Killer cop Jason Tait is scheduled to make his first appearance in provincial court in British Columbia on April 30, 2018.


No Charges Against RCMP in Killing of Peter DeGroot in 2014

RCMP shot and killed Peter DeGroot in 2014 after tracking him to an isolated cabin in a remote woods near Slocan, British Columbia. It took the Independent Investigations Office (IIO) an outrageously long period of nearly four years to issue their report into the killing, which they finally did on March 29, 2018. Not surprisingly they cleared the officers involved in the killing of DeGroot. Broader questions remain about why they targeted and tracked the man who seemed only to want to be left alone in the woods.

It has been stated by police that the events leading to DeGroot’s killing began when RCMP officers responded to reports of a dispute between two people on October 9, 2014. DeGroot fled into the woods. Police initiated a search by officers, deploying helicopters and dogs. Police found DeGroot alone in a cabin four days later while out in the woods on unrelated business. Initial evidence and a first coroner’s report suggested that DeGroot had been shot in the back. Some have speculated that the drawn out investigation was really about finding time to patch together an alternative conclusion more favorable to police.

The IIO report concludes: “The evidence collected does not provide sufficient grounds to consider any charges against any officer. The evidence does offer support to the conclusion that the officers acted as required by their duties and in accordance with the law.

RCMP deputy commissioner Brenda Butterworth-Carr has lauded the work of new IIO chief civilian director Ronald MacDonald since he took over the post a year ago and says he has given her confidence that trust in the IIO will be renewed by police. This should given anyone concerned about police oversight and independent review great cause for concern.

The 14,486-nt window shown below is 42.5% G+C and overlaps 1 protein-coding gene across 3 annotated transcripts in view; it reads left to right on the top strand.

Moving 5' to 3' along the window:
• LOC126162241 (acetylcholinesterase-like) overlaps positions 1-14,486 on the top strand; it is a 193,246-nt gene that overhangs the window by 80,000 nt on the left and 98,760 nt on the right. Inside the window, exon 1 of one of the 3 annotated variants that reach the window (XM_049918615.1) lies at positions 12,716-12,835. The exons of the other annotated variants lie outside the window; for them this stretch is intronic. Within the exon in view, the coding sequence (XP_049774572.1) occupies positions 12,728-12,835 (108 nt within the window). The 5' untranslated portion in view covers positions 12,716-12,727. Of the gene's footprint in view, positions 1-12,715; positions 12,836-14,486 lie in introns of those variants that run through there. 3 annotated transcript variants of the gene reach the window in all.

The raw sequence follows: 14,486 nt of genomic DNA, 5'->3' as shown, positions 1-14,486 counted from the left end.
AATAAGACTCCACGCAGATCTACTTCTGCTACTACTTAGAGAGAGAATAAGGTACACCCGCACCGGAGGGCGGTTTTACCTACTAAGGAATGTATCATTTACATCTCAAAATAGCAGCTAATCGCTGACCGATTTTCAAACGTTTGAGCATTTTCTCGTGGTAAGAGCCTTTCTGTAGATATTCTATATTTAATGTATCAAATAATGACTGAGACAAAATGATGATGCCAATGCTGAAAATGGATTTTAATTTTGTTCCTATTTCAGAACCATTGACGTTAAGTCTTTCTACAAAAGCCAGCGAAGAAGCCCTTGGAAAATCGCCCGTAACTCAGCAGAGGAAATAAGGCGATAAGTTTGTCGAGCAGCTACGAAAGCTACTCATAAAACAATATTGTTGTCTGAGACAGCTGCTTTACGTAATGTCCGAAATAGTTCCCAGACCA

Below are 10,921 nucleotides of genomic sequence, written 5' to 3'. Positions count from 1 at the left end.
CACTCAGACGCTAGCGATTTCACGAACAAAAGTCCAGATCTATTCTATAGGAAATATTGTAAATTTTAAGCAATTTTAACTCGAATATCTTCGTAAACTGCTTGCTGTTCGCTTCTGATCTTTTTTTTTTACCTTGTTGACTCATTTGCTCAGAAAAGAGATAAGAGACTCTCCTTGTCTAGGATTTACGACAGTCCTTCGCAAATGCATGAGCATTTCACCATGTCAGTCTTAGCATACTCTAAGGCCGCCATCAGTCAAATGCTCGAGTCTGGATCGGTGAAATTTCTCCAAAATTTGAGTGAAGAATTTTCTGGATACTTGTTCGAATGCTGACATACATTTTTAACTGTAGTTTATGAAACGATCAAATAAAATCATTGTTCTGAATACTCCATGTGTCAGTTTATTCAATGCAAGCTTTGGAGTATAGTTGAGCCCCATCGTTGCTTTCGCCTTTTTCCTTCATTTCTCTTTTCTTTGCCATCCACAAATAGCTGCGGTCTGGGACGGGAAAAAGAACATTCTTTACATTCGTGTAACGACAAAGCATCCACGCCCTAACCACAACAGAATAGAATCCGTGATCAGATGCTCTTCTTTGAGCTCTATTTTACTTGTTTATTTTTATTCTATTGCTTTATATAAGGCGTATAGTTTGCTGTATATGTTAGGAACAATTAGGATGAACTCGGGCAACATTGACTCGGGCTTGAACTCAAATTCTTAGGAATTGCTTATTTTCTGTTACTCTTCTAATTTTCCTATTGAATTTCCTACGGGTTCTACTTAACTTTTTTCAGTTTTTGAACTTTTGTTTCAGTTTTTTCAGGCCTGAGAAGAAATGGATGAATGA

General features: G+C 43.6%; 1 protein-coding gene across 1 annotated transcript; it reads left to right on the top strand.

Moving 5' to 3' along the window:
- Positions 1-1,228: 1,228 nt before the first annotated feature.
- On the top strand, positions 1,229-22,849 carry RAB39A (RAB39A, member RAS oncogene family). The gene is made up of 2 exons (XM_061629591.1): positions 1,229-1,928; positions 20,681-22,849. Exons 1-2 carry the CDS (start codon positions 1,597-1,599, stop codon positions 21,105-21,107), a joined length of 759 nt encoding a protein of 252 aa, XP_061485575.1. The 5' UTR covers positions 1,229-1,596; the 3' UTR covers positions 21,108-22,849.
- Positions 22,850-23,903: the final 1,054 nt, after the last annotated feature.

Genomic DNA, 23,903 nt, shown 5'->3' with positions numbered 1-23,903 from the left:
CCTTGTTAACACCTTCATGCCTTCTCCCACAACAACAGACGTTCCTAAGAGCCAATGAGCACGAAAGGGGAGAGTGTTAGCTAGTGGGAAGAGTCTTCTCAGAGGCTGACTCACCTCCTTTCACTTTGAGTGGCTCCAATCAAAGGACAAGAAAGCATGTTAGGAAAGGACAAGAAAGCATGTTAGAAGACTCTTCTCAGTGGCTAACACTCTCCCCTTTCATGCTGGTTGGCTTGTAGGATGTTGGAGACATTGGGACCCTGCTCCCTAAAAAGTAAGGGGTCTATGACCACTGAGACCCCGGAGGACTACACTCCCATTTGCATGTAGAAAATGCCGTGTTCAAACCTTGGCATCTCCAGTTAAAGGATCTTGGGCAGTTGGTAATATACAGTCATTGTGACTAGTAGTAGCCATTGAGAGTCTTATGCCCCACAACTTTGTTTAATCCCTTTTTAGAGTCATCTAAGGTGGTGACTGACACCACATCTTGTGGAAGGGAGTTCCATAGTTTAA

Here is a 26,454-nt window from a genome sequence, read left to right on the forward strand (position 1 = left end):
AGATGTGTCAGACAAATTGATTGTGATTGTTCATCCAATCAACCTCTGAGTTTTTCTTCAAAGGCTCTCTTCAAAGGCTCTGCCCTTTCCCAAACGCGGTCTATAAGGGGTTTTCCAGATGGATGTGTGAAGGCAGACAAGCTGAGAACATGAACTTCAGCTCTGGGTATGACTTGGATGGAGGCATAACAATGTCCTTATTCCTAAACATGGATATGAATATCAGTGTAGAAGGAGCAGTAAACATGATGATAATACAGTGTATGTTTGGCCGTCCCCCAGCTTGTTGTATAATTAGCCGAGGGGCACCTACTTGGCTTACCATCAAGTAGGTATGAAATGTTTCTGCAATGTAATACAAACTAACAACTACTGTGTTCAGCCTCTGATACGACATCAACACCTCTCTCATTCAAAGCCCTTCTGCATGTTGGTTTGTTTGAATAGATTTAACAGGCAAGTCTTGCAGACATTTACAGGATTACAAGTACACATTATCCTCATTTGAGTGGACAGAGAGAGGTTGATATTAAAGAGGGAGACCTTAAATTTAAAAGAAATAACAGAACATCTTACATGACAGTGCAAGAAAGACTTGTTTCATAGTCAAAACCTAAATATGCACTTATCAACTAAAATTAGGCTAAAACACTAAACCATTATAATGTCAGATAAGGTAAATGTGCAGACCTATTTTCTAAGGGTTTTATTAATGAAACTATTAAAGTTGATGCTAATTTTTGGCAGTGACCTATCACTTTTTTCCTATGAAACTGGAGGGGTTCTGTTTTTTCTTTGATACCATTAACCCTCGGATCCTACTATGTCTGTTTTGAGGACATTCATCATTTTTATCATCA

Man Dies During Arrest in South Surrey (Mar. 19, 2018)

A man died after going into medical distress during an arrest in South Surrey involving members of the RCMP and Vancouver Police Department (VPD) on the afternoon of March 19, 2018. Surrey RCMP report receiving multiple calls about a man apparently in some distress in the roadway near the intersection of 10 Avenue and 161A Street around 1:40 PM.

According to a media release by the Independent Investigations Office of BC, the agency that examines cases of police harm to civilians in British Columbia, the man went into medical crisis when RCMP “tried to gain control and take him into custody.” The man had reportedly first been confronted by an off-duty VPD officer. Emergency Health Services arrived and attempted to provide aid but the man was declared dead around 3 PM.